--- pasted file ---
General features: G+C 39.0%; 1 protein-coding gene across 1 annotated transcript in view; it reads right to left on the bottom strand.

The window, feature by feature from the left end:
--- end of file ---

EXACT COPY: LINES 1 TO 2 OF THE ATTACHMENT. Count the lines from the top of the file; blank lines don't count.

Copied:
General features: G+C 39.0%; 1 protein-coding gene across 1 annotated transcript in view; it reads right to left on the bottom strand.

The window, feature by feature from the left end: